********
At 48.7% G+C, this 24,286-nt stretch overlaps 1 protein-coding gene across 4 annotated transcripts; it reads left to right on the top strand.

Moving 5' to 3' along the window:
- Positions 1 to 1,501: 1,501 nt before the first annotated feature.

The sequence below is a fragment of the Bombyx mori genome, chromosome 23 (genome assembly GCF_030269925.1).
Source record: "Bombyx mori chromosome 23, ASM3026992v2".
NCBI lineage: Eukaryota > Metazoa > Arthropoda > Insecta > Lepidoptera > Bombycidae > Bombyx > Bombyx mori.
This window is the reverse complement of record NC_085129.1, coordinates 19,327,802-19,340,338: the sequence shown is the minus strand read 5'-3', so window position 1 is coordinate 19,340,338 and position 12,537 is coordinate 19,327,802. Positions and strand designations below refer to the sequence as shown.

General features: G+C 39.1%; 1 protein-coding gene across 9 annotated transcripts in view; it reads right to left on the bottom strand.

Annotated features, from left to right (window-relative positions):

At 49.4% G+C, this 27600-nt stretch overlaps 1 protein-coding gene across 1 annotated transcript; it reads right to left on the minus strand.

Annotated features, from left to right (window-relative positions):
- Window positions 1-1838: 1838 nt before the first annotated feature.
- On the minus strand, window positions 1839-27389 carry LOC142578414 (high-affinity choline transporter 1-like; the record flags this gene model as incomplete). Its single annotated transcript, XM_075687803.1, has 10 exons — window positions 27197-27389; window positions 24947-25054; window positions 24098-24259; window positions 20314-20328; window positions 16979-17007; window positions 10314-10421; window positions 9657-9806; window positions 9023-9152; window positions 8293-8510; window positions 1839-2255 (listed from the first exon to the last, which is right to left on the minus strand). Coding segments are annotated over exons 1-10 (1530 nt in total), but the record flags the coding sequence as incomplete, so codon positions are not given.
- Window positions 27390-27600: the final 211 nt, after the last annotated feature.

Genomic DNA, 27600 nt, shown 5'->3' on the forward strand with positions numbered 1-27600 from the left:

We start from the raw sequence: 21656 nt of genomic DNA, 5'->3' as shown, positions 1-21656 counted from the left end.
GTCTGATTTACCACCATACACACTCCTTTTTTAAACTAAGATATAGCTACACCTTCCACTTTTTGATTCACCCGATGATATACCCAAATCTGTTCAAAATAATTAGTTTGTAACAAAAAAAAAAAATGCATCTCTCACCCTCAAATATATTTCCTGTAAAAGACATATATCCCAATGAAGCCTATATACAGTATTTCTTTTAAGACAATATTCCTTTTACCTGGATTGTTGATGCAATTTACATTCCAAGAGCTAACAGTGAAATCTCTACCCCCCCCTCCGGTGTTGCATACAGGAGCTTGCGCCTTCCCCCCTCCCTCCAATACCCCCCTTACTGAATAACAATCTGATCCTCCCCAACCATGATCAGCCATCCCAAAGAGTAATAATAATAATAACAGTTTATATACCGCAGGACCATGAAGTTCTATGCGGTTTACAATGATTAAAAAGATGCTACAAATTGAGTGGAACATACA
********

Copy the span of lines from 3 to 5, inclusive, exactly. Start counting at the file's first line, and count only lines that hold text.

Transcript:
- Positions 1 to 1,501: 1,501 nt before the first annotated feature.

The sequence below is a fragment of the Bombyx mori genome, chromosome 23 (genome assembly GCF_030269925.1).
Source record: "Bombyx mori chromosome 23, ASM3026992v2".